President’s Office/Mission Wall
Historical Period: Arizona Territory, 1860s-1910s
Every day when he comes to the college, our president Dr. Richard Daniel passes by this wall. Dr. Daniel is passionate about the history of our college and our community, which you are learning about today. Since our college was founded in 1979, we’ve had several college presidents, vice presidents, faculty, staff, and administrators, many of whom reflect the diversity of the campus itself. Did you know South Mountain is home to the most diverse population of students and staff in the district? And, more than half of our student population identifies as female. Women help make South Mountain Community College what it is, just as they helped make our state what it is.
How do you think Arizona became a state?
Women helped to make Arizona statehood possible. In the mid-19th century, Arizona was stuck in territorial purgatory. The United States did not want to admit Arizona as a state because the territory lacked resources, attractive opportunities for farming and development, and a sufficient pool of white male voters and landowners. After decades of trying to convince the federal government, and after a brief period of Civil War statehood under the Confederacy, Arizona finally won official statehood in 1912.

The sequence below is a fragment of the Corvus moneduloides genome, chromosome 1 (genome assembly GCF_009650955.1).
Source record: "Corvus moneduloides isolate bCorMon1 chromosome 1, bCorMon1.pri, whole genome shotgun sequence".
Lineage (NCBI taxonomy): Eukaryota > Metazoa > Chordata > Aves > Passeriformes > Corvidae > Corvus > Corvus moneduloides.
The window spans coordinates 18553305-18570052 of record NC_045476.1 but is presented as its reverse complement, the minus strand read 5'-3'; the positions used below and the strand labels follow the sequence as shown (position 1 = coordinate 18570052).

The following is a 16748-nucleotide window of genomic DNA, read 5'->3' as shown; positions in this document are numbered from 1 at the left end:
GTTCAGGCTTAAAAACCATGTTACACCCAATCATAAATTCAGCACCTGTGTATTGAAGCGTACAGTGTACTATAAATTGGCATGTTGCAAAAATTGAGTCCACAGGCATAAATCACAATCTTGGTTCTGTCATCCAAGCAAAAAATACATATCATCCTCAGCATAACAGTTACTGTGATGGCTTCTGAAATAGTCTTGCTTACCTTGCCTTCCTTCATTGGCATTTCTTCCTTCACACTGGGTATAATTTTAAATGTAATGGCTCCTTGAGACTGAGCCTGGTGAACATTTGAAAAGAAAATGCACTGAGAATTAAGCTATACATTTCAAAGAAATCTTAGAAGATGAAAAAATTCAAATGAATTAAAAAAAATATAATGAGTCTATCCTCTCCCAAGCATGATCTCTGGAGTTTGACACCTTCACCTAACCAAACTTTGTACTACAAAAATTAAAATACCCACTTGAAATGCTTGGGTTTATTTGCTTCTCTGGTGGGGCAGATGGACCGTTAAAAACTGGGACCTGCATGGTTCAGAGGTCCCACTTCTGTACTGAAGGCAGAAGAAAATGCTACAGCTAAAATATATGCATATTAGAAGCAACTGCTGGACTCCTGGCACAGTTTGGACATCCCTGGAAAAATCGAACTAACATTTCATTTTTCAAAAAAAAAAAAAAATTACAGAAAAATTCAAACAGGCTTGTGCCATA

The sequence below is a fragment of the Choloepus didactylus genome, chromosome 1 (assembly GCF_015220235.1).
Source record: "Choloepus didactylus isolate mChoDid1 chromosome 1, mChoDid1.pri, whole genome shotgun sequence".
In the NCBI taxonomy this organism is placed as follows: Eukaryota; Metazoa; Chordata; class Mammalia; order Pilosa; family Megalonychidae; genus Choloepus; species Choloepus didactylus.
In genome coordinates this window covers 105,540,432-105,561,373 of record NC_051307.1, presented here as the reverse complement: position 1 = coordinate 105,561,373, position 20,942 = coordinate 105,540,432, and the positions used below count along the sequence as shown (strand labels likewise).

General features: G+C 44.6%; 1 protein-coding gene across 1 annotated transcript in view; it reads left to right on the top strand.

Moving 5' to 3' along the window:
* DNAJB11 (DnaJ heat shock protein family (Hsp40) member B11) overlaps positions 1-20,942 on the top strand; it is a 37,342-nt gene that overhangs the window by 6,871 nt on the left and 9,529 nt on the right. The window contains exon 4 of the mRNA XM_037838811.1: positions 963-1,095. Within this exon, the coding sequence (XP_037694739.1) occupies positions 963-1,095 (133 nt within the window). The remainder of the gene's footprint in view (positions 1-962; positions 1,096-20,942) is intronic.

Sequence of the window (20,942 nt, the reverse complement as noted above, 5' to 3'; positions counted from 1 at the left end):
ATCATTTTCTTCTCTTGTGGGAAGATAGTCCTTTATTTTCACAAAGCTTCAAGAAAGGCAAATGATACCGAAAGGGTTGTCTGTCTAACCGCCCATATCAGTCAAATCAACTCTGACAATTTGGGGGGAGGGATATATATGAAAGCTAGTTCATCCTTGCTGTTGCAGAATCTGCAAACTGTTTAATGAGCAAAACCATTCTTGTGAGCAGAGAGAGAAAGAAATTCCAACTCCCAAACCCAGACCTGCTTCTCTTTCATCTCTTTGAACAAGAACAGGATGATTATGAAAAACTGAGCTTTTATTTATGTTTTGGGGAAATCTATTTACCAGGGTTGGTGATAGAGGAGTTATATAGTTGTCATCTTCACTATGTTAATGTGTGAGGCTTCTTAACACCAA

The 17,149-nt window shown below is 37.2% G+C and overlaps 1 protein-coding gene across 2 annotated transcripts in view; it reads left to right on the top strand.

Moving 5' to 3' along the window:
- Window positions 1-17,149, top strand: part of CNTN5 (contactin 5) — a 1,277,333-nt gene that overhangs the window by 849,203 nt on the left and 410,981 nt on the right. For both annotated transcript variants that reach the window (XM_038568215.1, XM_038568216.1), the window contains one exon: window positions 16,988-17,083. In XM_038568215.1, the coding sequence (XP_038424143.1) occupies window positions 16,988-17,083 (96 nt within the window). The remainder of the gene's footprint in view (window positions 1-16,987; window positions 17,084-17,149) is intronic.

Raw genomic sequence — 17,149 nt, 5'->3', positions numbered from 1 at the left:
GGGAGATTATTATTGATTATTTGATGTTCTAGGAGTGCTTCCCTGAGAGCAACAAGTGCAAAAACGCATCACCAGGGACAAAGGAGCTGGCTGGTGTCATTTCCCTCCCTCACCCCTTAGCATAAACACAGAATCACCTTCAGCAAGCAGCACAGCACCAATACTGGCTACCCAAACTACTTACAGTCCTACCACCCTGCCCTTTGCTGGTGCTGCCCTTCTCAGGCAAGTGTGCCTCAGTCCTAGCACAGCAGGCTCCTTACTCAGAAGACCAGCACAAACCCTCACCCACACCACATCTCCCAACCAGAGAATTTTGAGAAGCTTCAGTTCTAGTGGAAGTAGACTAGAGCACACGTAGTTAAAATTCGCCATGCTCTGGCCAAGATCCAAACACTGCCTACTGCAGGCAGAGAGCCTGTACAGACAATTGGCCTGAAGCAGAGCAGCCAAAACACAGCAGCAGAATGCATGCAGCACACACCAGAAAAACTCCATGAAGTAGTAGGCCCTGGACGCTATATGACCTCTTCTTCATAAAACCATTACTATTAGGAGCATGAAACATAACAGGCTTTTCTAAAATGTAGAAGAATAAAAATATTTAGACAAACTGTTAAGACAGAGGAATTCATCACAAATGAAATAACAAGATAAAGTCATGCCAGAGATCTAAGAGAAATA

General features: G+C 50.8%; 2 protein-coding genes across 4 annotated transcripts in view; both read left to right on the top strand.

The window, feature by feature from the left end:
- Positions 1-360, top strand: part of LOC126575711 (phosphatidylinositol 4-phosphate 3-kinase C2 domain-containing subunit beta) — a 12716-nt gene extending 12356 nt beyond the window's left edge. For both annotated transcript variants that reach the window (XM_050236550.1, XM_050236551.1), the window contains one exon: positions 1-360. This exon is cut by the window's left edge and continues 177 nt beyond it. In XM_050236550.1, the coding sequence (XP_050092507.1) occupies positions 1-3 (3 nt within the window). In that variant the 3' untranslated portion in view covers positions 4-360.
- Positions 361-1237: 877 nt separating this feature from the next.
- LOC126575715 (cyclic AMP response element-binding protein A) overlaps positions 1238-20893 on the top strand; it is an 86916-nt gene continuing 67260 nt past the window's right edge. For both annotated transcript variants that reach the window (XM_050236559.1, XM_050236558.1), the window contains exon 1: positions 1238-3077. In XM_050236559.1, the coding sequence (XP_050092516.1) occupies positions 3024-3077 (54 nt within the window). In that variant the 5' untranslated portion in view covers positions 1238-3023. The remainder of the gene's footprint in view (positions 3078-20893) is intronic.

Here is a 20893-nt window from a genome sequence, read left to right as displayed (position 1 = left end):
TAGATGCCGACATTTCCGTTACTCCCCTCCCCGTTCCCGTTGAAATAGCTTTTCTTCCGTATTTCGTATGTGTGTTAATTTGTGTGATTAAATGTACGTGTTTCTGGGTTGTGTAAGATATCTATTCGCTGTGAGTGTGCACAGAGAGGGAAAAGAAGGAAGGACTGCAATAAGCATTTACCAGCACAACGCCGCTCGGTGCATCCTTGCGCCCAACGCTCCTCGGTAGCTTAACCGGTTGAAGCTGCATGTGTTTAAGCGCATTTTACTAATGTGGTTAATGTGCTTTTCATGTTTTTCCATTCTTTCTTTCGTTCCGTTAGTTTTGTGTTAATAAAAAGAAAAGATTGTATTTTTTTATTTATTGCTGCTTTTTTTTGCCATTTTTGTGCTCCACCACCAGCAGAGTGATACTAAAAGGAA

Question: What were some of the tactics used to make it possible?
They did so using a couple of tactics. Their first was to prove they had enough voters to meet the standards of statehood. But not enough white men lived in Arizona to meet the quota. So, they granted suffrage to white women. Eight years before the 19th Amendment was passed in 1920. But this doesn’t mean that Arizona was a progressive state from the beginning. In fact, almost immediately, legislation was put in place to create employment and housing restrictions for people of color throughout the state.
Click the image to see the tour map.